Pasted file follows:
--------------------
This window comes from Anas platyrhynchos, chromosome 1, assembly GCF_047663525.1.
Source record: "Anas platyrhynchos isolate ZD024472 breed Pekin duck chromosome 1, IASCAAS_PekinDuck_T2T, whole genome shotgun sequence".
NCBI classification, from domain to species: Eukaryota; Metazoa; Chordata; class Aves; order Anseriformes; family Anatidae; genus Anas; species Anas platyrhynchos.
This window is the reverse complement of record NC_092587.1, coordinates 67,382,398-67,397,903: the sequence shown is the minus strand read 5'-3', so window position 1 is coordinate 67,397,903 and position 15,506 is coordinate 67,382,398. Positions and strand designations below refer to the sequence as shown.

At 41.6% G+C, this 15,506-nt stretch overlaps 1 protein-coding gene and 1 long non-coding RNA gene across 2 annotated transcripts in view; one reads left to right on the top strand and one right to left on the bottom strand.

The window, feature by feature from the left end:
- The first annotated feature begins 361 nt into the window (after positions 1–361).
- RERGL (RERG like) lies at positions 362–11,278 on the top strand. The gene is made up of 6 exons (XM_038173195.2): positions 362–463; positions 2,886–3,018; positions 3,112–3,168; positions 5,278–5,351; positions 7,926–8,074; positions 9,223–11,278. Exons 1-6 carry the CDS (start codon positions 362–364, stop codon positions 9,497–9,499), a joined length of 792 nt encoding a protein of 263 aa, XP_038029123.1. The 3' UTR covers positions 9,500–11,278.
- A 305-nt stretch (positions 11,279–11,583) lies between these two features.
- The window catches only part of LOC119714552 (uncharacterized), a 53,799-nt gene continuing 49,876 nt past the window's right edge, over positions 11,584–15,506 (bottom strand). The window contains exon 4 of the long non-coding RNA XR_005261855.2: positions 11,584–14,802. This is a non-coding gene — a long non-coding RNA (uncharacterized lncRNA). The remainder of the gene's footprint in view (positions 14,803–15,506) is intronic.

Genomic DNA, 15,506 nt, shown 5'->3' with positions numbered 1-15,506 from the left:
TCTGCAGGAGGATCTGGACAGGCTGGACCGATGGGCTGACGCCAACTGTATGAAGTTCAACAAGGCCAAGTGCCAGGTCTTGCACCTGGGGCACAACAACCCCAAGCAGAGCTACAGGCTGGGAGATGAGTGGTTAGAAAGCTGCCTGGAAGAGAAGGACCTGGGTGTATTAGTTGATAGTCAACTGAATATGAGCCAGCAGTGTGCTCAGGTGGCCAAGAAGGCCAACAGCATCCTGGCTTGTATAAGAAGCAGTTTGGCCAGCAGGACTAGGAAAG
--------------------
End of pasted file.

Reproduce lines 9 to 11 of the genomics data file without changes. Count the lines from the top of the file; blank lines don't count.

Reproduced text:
- A 305-nt stretch (positions 11,279–11,583) lies between these two features.
- The window catches only part of LOC119714552 (uncharacterized), a 53,799-nt gene continuing 49,876 nt past the window's right edge, over positions 11,584–15,506 (bottom strand). The window contains exon 4 of the long non-coding RNA XR_005261855.2: positions 11,584–14,802. This is a non-coding gene — a long non-coding RNA (uncharacterized lncRNA). The remainder of the gene's footprint in view (positions 14,803–15,506) is intronic.

Genomic DNA, 15,506 nt, shown 5'->3' with positions numbered 1-15,506 from the left: